Travel and Time Perception
Updated: Apr 30
Two nights before new year I put on a cabaret night called Astro's Nativity New Year Apocalypse at The Glory in London. I sang Auld Lang Syne about 10 times while the audience exploded hundreds of party poppers. I stayed till about 12 o'clock scrapping party poppers strands off the subterranean night club floor. Then I packed all my costumes into bags and left them at my friend's house before flying to India at 7 in the morning. Me and my boyfriend stopped one night in Catania, Sicily, and explored illuminated street with kids setting off fire crackers. Then new year we were in Abu Dhabi airport, in a huge futuristic atrium, drinking the only alcohol available: a selection box Absolut miniatures. Then on the first of January I walked out of Mumbai airport and got hit by a rickshaw. Since then, we've travelled all around the edge of India up to Nepal on some messy spiritual quest.
I was just thinking about all my costumes and makeup from my cabaret night jammed into those bags in my friend's house. When I come back, the way they'll seem like they were left there just a few nights ago - like a time capsule of this other life waiting for me to come back and resume it.
I've noticed this way that time truncates and expands either side of being in a different place or country. There's a castle on the Scottish border where I meet with a group of queer hippies twice a year. We stay there for about ten days, and the place is so familiar that all the periods of time in-between seem to contract and all the memories from the previous times re-emerge. The time when I stood on the stairs in the turret and a guy told me he was in love with me, late night sharing circles in the middle of a room filled with draperies and candles, and dancing wildly in the ball room with people in haphazard drag. And when I go back to a foreign country, words from the language I hadn't remembered for years suddenly pop into my brain. It's almost like there's something beyond physical travel happening. Like different places occupy different parts of my brain, that aren't as easily accessible when I’m not there. It makes me think of Alice in Wonderland, The Wizard of Oz, Narnia. The way everything that happened in those places becomes much more past, much more story, when you leave. I was telling someone about an experience I'd had last time I was in India, meditating on a holy mountain, and how I was going back there. She quickly told me,
'Don't go back!'
That to return somewhere can wreck the previous good time you had there.
I lived in Taiwan for a year and had one of the most meaningful relationships of my life with someone there. I had a bond with Taipei too, I started learning Chinese, and discovered so many places around the city that I loved. But one of my reasons for leaving was knowing culturally I would always be and outsider there. I think it was three years till I came back – it was so strange walking down the street at night to my ex-boyfriend’s house after so much time. Almost like Interstellar or Planet of the Apes when they come back to earth years later and everything has changed. I was outside the Taipei City Mall, a long underground shopping centre attached to the main train station. I put on this Chinese song I loved when I was there and cried. I don’t know why exactly, maybe because this place had been my home and I was happy there and now it was a foreign country. Maybe because the time I’d spent there with Julian was something I could never go back to and being there made that all the more real.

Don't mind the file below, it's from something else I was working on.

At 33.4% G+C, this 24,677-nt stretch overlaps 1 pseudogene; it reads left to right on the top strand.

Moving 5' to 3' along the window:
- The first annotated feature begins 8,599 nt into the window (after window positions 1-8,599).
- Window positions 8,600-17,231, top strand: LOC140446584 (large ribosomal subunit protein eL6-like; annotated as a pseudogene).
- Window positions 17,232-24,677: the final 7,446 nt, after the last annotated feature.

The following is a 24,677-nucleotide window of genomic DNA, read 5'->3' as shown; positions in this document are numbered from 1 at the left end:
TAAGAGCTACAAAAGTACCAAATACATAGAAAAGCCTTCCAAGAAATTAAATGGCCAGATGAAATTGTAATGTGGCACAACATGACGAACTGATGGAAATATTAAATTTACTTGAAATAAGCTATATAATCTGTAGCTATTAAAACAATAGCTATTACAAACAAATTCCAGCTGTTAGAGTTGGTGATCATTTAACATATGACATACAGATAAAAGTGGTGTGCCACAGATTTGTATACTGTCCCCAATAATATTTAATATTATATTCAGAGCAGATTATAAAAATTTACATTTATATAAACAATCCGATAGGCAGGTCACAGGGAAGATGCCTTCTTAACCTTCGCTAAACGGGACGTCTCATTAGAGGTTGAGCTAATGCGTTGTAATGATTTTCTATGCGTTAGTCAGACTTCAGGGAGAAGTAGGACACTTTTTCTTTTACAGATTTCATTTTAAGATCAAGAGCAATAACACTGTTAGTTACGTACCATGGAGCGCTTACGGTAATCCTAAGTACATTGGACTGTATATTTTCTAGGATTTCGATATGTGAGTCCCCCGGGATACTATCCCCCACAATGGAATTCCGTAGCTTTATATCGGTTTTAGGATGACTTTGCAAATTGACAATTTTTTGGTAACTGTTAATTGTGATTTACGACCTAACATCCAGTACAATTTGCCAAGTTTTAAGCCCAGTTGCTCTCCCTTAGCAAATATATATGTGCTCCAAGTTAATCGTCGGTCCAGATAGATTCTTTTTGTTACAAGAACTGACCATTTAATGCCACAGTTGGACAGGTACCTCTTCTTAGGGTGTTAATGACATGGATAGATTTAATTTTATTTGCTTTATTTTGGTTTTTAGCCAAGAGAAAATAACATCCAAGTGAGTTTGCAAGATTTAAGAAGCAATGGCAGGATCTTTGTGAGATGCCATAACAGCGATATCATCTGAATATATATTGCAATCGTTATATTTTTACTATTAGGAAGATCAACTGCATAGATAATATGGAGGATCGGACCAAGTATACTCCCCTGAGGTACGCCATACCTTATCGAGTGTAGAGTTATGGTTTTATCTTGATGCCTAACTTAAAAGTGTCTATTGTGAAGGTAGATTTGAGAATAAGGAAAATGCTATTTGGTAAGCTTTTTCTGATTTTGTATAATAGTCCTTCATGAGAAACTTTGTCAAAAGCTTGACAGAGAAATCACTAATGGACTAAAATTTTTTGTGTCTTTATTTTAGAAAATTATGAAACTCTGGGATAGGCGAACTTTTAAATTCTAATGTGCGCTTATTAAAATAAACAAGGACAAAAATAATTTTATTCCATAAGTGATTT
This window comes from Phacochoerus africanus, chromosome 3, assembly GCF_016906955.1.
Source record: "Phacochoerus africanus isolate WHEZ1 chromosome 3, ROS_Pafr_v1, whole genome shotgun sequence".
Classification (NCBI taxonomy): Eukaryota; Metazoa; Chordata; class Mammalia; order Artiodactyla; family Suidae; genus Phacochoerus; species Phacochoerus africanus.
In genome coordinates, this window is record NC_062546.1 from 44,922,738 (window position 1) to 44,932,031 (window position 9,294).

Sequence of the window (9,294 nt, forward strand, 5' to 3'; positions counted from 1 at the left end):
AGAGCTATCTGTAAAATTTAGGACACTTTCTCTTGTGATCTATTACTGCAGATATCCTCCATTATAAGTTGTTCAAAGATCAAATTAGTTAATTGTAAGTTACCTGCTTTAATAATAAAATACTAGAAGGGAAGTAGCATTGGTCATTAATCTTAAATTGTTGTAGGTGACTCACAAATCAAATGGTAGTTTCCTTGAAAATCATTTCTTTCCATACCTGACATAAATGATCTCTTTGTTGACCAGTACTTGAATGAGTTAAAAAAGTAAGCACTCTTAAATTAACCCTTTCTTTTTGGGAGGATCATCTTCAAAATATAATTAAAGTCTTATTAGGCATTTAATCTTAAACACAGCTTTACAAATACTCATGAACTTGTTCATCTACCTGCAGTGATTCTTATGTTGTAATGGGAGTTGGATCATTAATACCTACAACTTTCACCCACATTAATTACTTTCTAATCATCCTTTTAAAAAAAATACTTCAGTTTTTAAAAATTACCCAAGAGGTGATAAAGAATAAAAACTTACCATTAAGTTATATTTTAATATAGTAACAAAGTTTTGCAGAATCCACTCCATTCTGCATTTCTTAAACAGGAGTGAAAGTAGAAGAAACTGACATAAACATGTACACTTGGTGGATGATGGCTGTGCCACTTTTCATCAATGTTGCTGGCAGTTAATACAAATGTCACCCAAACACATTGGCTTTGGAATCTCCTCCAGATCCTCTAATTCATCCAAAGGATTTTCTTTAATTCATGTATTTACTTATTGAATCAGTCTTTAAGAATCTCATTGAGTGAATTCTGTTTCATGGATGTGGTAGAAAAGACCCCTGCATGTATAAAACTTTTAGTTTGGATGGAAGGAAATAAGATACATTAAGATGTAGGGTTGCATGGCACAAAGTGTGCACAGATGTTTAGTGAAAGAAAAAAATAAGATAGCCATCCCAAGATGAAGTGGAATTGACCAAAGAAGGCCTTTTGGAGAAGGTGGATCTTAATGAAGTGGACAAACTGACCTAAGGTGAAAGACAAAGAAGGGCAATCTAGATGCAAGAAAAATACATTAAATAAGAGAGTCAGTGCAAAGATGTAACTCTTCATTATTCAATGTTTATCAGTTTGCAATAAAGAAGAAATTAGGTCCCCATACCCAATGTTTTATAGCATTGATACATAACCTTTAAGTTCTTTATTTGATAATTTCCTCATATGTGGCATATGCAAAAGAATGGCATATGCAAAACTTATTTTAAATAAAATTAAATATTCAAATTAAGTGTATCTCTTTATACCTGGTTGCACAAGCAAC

Julian said to me in his traditionally acerbic way,
‘It seems like you want to visit all these places, relive all these memories, but that's in the past for me. I’ve had a lot of boyfriends since you.’
But then he agreed to go to the breakfast restaurant where we ate everyday, and begrudgingly give me my trip down memory lane. I'd never grieved a place like that before, and maybe I'd never grieved the end of a relationship like that either. But I’m glad I didn’t seal it off in my mind and never go there again. It makes me think of the quote by L.P. Hartley ‘The past is a foreign country, they do things different there.’ It makes me think of the poem by Robert Frost. ‘Two roads diverged in a yellow and I'm sorry I could not travel both.’ I’ve wished in moments that I could split myself and have lived both lives, the person that left and the person that stayed.
I recently went back to my old university to put up posters for a cabaret event I was performing in. I don’t think I’d been there since I’d left more than a decade ago. I partly wanted to put those posters up there to achieve something my younger self didn't. The halls were imbued with a feeling of nostalgia rather than any specific memories. All this empathy for my wild and sometimes mis-guided younger self came pouring into me.
I find something between disturbing and melancholic about the way time truncates when you return to another country. It’s worrying in the sense that going back to a place, the whole main story of your life becomes the memory. It makes me see how ephemeral life is. But I try to practice this Buddhist concept that accepting and seeing the impermanence in everything gives each moment meaning.
I’m putting on another cabaret night at the Glory when I get back to London called, 'Astro's Corronation Bukkake Fun-fest.' I wonder how much of a background memory this time now, travelling in Nepal and India, will seem when I open up the time capsule containing all my clothes from three and a half months ago.
You can get tickets to my cabaret night here: OutSavvy